Has President of the United States, Donald Trump, gone too far with his firing of FBI chief James Comey and will this action come back to haunt him by way of an impeachment at some point in the future?
HAS President of the United States, Donald Trump, gone too far with his firing of FBI chief James Comey and will this action come back to haunt him by way of an impeachment at some point in the future? From his time on the reality television programme, The Apprentice, where he made ’You’re fired!’ his catchphrase, Trump has been using it liberally since – and probably too much so.
During his US presidential campaign last year, when he suffered reverses or when things were not going the way he wanted them to, he was not one bit shy about firing campaign managers and other staff, even when it looked like he might be digging a hole for himself and damaging his hopes of victory. Somehow, he managed to prevail, defying all the naysayers, chief amongst them the media with whom his fractious relationship continues four months into his term of office this weekend.
Having got away with it on the campaign trail, Trump’s obsession with firing people on a whim, worryingly, continues and he is now taking aim at a much higher calibre of person, as is the case with Comey, in whom he says he lacks the confidence that he is able to carry out his duties as Director of the FBI. One would think that Trump had a lot to be thankful to Comey for after his oddly-timed investigation into Hillary Clinton’s possibly inappropriate and compromising use of a private email server while she was Secretary of State badly dented her presidential ambitions last year.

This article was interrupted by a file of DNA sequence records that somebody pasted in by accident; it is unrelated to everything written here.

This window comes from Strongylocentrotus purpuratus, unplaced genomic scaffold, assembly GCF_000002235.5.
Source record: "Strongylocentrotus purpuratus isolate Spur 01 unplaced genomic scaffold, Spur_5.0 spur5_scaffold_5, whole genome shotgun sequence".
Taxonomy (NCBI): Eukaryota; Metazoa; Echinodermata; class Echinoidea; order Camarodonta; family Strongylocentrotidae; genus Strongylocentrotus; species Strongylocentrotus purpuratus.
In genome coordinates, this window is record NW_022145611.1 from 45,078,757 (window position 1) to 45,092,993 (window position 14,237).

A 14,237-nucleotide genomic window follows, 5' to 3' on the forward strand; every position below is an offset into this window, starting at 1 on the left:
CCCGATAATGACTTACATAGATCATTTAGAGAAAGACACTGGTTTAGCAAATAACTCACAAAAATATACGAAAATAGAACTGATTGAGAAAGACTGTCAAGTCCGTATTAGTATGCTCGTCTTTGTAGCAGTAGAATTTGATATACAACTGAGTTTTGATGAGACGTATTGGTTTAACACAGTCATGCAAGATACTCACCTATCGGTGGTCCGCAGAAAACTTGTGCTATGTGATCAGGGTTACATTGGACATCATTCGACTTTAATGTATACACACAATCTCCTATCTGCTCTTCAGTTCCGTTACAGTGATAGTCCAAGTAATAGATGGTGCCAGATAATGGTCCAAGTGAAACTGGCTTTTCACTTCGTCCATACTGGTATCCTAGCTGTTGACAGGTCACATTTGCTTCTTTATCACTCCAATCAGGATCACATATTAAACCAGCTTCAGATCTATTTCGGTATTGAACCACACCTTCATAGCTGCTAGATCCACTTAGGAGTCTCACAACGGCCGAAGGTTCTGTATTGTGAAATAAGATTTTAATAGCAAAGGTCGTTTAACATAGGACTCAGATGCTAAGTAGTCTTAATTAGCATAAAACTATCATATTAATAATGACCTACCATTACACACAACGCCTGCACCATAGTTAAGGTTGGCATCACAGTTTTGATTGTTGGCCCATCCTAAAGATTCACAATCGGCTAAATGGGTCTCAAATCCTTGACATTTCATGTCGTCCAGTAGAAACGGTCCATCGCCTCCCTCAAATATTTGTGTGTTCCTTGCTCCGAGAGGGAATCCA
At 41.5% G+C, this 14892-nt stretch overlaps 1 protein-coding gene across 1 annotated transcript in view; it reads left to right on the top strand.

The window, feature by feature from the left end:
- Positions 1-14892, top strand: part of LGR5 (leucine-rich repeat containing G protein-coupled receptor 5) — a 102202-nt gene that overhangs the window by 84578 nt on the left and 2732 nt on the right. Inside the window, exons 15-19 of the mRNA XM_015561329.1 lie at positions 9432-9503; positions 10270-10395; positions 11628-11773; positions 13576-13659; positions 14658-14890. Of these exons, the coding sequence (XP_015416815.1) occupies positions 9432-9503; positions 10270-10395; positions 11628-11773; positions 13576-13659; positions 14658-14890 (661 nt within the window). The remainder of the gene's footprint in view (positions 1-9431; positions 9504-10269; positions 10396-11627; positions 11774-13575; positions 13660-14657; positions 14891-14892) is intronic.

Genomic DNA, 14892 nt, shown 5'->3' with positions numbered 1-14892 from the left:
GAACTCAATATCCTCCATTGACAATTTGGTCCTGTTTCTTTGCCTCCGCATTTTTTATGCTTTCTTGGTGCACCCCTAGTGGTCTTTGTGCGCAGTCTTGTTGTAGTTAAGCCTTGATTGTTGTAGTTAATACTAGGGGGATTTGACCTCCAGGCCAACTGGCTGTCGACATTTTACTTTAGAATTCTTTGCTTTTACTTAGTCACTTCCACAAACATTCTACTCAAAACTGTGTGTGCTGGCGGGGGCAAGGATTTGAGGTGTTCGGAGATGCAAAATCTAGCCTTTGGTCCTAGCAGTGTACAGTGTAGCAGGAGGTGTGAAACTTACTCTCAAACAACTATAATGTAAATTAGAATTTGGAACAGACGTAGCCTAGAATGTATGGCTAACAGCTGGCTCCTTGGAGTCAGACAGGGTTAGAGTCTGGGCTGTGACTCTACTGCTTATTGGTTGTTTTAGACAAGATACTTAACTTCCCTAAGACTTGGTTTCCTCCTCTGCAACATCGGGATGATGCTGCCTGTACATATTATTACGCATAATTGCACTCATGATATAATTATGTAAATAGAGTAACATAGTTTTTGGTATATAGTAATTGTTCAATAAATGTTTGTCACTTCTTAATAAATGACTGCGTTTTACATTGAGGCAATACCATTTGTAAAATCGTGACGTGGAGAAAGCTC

Of late, the FBI has been investigating the extent of Russian interference and its possible links with Trump’s presidential election campaign team. In spite of public denials that there was no such collusion, there may have been an underlying fear that Comey’s digging was going to unearth something unsavoury that might damage the Trump presidency.
Conspiracy theorists would have us believe that, maybe, the FBI was getting too close to the truth and that this was another reason the President wanted Comey out. Comparisons were made with the Nixon era when, in 1973, that Republican Party President of the United States fired Archibald Cox, a special prosecutor appointed by the attorney general, because his investigation into the Watergate affair was getting too close to the truth and Nixon wanted to shut it down.
After the furore the dismissal caused, Richard E Nixon subsequently resigned and ended his days in disgrace and will certainly not figure among the pantheon of great American presidents. Could history repeat itself 44 years later?
Erstwhile FBI Director Comey may be gone from his job, but he still has a lot of influence in the intelligence community. It will be interesting to see what further insights, if any, he is prepared to give to the US Senate Select Committee on Intelligence about how the FBI investigation into possible Russian interference in last year’s presidential election was going up to the time of his enforced departure.
What he might tell them and how they would wish to use such information will have a big bearing on any possible fall-out from Comey’s firing for President Trump. One way or another, it is vital that the truth is established and that the acting FBI Director fulfils the promise he made to the Select Committee that the investigation will be exhaustively completed in the interests of openness and transparency.